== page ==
Creativity Corner: Time to make a change

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In the first of a new monthly column (published in the Mercury on 24th December 2010) award-winning publisher and writing tutor Amanda Seyderhelm writes specially for Mercury readers. Amanda recently relocated from London to Stamford, and specialises in teaching people to find their voice. She is holding a new writing course at Stamford Arts Centre on January 6...

How often do you give yourself ‘time out’ from your busy life? I don’t mean time to have the bubble bath (as soothing as that is). I mean time out to be creative.

When I say that people often think I mean they sign up for a class to learn a new technique – pottery, clay making, knitting. You get the picture.

While classes can give you a structure for a creative activity (see my Writing Circle at The Stamford Arts Centre in January!), taking a class should not be the only time you are creative.

Part of the joy of having 24 hours each day is that you get to choose how you spend the hours. Or do you?

Often the list of chores and responsibilities is overwhelming, and you are left with no time nor energy for anything other than falling into bed each night exhausted, especially if you have children.

OK, time to change all that! In this column, I’ll be encouraging you to take some creative action that inspires you, and fills your empty tank. I don’t want the only sparkle in your home to come from your Christmas tree lights ...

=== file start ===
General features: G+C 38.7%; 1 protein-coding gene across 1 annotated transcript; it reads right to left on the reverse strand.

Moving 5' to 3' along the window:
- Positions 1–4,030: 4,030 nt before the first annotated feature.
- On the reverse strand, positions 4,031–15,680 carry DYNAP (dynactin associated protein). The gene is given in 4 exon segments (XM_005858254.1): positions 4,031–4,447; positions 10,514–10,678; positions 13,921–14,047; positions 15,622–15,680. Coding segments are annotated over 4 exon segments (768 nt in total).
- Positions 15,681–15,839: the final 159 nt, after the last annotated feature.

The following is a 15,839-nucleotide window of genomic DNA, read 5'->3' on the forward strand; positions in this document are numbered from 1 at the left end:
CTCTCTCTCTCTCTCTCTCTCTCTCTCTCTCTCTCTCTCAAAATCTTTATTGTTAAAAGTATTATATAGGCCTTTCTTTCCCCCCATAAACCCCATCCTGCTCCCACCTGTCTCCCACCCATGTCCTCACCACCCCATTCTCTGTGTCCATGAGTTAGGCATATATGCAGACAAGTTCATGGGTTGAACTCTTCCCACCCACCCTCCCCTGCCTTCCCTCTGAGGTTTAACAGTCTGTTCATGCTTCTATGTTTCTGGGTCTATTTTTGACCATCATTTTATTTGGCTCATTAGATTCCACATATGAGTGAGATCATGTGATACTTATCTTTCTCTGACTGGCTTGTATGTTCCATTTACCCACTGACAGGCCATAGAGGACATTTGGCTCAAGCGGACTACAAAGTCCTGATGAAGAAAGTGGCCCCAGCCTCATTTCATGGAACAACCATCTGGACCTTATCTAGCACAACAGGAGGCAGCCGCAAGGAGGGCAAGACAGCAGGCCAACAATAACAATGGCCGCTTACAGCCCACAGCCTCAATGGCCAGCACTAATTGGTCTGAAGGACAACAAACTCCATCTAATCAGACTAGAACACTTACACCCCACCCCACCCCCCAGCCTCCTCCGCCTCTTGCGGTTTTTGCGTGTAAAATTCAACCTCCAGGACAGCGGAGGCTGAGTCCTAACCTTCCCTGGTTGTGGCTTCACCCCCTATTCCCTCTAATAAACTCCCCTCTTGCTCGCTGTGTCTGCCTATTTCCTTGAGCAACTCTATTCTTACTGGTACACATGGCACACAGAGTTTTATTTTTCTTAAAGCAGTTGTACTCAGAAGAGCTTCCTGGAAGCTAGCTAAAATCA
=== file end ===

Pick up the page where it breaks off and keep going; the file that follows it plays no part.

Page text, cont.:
When you give yourself time to be creative you generate space to reflect, to pause, to slow down in these busy times, especially as you approach Christmas craziness.

It’s in the slow down that you not only regenerate your energy, but you also get new ideas. Initially these may seem ordinary - “I must write to cousin Sheila”, but over time, and with daily practice, you will notice other ideas cropping up. Pay attention to these because they will be the gems.

Instead of starting each day in a rush, start by looking at one of your favourite art or photography books.

As Ilse Crawford says in her book, Sensual Home, “what the artist does is to create things that excite our senses. It’s not the style of what they do but the fact that they dig deep into our psyche, our primitive side.”

We all have a creative side, and when we see something that sparks this, it unlocks our voice. When we are in touch with this voice, we feel, inspired, and ready for action!

That’s the time to get out your notebook and pen because you will be brimming with ideas! With increasing wealth and urbanisation societies tend to lose their cultural connection, and instead become passive consumers.

Creativity is left to artists, and taken out of the realm of the every day. I want you to bring it back into your daily life, even if it is only writing letters with pen and ink, or taking time to arrange some flowers in a vase.

Virginia Woolf said that we all need a room of our own in which to write. Start this week by designating a ‘creative corner’ in your home for yourself. Use your creative corner selfishly, and with joy - to read, write and reflect! You may be surprised what pops up.

Sensual Home: Liberate Your Senses and Change Your Life by Ilse Crawford, Quadrille, 1998